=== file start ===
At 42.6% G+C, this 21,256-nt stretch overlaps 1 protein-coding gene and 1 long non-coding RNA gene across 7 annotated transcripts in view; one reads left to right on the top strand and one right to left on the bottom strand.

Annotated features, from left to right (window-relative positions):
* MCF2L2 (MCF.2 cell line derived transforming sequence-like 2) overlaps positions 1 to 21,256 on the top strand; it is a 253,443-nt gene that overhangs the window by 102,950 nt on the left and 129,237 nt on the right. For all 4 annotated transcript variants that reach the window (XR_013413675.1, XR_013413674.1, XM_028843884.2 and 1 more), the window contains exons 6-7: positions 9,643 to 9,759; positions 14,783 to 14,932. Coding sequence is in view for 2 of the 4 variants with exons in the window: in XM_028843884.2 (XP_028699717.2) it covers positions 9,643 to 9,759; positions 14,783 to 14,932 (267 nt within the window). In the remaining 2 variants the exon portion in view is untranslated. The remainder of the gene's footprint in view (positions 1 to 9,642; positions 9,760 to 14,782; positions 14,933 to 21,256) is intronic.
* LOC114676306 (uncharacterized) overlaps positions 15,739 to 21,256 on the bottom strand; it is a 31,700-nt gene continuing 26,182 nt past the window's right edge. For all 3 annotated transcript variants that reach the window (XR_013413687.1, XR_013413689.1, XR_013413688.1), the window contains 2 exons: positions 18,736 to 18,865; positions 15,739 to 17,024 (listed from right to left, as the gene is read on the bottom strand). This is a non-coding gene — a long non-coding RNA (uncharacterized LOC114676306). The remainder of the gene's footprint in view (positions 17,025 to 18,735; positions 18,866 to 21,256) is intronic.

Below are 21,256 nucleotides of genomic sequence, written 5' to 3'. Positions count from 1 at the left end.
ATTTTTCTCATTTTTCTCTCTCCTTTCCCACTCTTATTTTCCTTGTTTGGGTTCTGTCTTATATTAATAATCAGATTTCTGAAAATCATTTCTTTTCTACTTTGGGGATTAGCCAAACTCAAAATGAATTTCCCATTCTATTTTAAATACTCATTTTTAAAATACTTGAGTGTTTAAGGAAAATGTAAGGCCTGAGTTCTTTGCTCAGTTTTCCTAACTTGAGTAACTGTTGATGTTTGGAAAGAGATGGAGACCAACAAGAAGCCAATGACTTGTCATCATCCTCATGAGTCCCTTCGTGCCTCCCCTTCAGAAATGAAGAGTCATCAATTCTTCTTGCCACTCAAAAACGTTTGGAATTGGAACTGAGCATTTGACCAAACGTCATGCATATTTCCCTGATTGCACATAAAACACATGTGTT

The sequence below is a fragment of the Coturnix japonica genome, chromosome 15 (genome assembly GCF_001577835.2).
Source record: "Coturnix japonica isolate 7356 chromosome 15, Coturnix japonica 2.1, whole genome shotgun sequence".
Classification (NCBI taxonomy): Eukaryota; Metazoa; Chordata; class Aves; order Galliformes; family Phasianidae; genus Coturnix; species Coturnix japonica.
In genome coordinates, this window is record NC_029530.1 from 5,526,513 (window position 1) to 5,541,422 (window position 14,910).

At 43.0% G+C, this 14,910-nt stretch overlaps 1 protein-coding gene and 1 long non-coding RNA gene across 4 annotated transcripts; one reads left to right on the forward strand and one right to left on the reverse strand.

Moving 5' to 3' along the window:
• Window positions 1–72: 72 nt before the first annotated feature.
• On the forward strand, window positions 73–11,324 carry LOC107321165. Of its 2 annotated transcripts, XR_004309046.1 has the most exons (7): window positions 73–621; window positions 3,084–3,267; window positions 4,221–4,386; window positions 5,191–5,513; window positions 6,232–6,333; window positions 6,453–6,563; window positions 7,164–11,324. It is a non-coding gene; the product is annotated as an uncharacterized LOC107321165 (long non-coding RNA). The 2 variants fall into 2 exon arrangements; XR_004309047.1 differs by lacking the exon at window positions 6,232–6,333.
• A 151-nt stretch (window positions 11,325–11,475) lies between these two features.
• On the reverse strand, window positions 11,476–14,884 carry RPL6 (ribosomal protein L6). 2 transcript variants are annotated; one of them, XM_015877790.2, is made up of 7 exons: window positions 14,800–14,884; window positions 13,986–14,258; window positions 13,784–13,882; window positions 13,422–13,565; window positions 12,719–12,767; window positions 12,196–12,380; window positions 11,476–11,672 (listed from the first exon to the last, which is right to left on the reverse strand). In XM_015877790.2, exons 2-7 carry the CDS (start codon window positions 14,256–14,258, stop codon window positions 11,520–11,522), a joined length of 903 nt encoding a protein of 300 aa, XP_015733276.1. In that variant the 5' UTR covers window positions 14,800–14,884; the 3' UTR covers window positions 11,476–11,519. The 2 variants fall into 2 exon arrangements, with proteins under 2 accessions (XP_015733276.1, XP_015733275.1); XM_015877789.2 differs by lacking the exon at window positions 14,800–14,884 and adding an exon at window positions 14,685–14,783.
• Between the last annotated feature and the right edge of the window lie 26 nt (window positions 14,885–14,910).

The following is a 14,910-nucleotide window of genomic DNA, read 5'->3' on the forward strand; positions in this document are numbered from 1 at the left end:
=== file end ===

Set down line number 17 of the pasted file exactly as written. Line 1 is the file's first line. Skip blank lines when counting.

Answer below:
• Between the last annotated feature and the right edge of the window lie 26 nt (window positions 14,885–14,910).